Coming to the Patriots in 2010 after a few years as a relatively unnoticed back-up on the Jets, Danny Woodhead made an immediate and unexpected impact. Eerily mirroring the dynamism of his injured predecessor, Woodhead rushed for 547 yards and 5 touchdowns in his 14 games with the Patriots. He also had 379 yards receiving and 1 touchdown catch, as well as 3 catches over 20 yards and 1 catch over 40 yards. His ability to kick start the offense with explosiveness and energy has created a mystique around the young player
Pros: Woodhead is listed at 5’8”, 195 lbs, which is generous. But despite being so small, he’s not afraid to tackle and make defensive plays while on the field, resembling the toughness of offensive teammate Wes Welker. His style is complimentary to that of Green-Ellis who is a tougher runner and stockier, and more of a rushing threat in the red zone.
Cons: While his fearless style of play is an admirable asset to his game, it also put him in the line of fire for major injuries. Currently he is dealing with the repercussions of a brutal helmet to helmet hit in the preseason game against the Bucs that sent him flying and inspired rumors of a possible concussion.
BJGE, dubbed “the Lawfirm” by fans, certainly laid down the law last year in impressive season. Coming into the 2010 season, Green-Ellis had seen limited time on the field playing behind Laurence Maroney, Fred Taylor, Morris and Faulk. Turns out he was ready to step up to the challenge, rushing for 1,008 yards last season, averaging 63 rushing yards per game. He also had a notable 13 touchdowns and 0 fumbles.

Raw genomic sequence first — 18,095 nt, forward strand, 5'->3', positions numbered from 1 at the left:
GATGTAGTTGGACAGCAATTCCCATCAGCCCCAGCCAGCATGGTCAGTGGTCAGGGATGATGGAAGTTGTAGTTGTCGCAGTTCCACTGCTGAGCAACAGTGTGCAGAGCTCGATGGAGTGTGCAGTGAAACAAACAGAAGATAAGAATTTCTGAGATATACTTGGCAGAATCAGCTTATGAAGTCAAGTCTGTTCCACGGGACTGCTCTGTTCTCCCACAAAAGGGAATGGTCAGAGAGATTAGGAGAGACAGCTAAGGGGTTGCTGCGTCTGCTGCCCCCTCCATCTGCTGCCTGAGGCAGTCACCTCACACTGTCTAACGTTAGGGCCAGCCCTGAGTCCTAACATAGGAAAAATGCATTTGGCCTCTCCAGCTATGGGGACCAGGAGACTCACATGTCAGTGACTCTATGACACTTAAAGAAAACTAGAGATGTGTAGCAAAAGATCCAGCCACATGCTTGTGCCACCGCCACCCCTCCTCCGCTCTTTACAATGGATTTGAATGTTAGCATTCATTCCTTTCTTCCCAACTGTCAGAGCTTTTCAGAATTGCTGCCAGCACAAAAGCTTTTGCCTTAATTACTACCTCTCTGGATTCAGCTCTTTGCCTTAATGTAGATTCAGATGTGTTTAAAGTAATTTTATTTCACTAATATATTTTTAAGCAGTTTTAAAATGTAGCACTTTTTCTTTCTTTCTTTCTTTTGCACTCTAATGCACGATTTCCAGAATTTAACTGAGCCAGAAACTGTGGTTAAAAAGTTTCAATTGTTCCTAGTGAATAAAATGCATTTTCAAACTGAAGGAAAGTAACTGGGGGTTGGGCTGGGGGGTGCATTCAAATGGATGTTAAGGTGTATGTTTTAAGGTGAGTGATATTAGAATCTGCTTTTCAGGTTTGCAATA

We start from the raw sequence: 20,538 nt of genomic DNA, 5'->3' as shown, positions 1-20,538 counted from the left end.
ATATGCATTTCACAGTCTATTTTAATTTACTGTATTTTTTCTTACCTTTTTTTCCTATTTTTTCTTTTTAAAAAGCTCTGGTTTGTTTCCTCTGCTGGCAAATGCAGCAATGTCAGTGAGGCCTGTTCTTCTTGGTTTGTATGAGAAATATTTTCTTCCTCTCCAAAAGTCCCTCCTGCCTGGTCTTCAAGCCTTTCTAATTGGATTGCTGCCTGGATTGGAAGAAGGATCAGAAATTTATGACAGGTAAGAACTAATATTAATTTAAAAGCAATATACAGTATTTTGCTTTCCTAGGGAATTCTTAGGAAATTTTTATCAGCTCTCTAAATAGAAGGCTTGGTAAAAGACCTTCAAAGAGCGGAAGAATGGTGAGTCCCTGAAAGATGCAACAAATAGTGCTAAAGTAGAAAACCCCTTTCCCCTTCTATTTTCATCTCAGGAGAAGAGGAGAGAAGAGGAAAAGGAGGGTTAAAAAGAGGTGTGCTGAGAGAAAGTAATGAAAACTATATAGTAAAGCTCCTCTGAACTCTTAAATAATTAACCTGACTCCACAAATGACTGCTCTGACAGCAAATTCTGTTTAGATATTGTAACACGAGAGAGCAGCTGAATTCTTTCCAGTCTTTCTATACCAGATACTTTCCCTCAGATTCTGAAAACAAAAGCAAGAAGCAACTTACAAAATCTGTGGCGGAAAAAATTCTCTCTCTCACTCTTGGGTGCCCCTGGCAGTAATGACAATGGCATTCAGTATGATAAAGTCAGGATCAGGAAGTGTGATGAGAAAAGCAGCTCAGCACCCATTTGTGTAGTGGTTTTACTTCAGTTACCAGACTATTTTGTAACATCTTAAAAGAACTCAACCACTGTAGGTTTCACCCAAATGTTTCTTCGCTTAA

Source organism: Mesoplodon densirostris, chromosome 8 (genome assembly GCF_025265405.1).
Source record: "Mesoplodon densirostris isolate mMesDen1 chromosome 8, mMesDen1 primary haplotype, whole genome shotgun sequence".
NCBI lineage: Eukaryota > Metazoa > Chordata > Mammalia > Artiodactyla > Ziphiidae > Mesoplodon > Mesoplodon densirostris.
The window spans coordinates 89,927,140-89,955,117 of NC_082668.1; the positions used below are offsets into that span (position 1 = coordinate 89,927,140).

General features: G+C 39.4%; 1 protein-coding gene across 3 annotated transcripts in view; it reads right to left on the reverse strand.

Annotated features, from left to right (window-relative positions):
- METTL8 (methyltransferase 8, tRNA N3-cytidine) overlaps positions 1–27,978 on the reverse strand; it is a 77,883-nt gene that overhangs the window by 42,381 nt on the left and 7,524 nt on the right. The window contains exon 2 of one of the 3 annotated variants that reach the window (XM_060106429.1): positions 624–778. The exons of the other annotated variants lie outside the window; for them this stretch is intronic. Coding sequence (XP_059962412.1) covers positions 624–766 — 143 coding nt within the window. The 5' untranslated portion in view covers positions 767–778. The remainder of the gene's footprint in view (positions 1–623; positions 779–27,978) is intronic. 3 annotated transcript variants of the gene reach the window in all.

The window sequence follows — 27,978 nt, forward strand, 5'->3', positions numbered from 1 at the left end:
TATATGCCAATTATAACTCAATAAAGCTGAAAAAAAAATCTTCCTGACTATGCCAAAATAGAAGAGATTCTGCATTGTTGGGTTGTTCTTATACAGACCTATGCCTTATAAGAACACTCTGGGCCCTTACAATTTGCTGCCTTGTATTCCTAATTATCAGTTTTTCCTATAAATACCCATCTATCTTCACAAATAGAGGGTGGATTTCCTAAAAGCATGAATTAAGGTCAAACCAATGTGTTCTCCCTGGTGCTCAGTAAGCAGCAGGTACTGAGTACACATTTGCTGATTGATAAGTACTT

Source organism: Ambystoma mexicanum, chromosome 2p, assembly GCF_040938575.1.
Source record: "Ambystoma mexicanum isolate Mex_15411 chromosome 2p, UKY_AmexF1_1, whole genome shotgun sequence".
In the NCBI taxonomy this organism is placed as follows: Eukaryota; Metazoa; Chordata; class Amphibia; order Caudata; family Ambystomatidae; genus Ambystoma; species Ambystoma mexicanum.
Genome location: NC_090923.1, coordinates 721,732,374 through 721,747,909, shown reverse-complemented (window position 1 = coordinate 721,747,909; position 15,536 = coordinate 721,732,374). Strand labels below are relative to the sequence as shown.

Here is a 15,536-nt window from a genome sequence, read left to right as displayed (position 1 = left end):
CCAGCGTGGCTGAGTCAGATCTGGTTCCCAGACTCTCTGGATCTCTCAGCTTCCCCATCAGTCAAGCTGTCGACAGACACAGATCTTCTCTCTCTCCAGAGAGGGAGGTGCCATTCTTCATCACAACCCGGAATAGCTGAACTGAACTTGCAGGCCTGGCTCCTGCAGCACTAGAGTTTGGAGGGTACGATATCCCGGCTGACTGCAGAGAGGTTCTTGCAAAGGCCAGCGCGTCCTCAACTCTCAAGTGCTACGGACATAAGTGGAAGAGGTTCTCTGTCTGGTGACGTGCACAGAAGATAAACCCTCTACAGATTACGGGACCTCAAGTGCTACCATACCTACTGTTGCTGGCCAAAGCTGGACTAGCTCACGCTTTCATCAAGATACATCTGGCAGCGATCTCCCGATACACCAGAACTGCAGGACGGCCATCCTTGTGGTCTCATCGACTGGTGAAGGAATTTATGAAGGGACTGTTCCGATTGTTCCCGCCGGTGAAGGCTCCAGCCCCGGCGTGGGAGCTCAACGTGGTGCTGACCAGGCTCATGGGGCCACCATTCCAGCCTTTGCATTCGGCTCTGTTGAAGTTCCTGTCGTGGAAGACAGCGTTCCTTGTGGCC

His ability to protect the ball became a staple of his on-field contributions. Consequently, the offense often turned to him in red zone situations. Unlike Maroney, Green-Ellis rarely lost yardage by stuttering laterally at the line of scrimmage, instead capitalizing for on his eye for finding the weak spot in the defense to advance even one or two yards.
Pros: Coming off a great season, Green-Ellis seems to be riding the wave rather than slipping backward. He has looked strong and effective in training camp, and has proven he can anchor this running back core, even if his style is not flashy. With such a diverse set of slot and short-route receiver, BJGE can capitalize on minimized coverage at the line
Cons: To me, there aren’t too many cons with him at this point and considering where the Patriots offense is at. Being picky, you could say he is not a franchise running back. He doesn’t have the dynamism of an Adrian Peterson or even Corey Dillon when he played for the Pats. But if he can get the Patriots between 800-1,000 yards a season, you can’t hate that.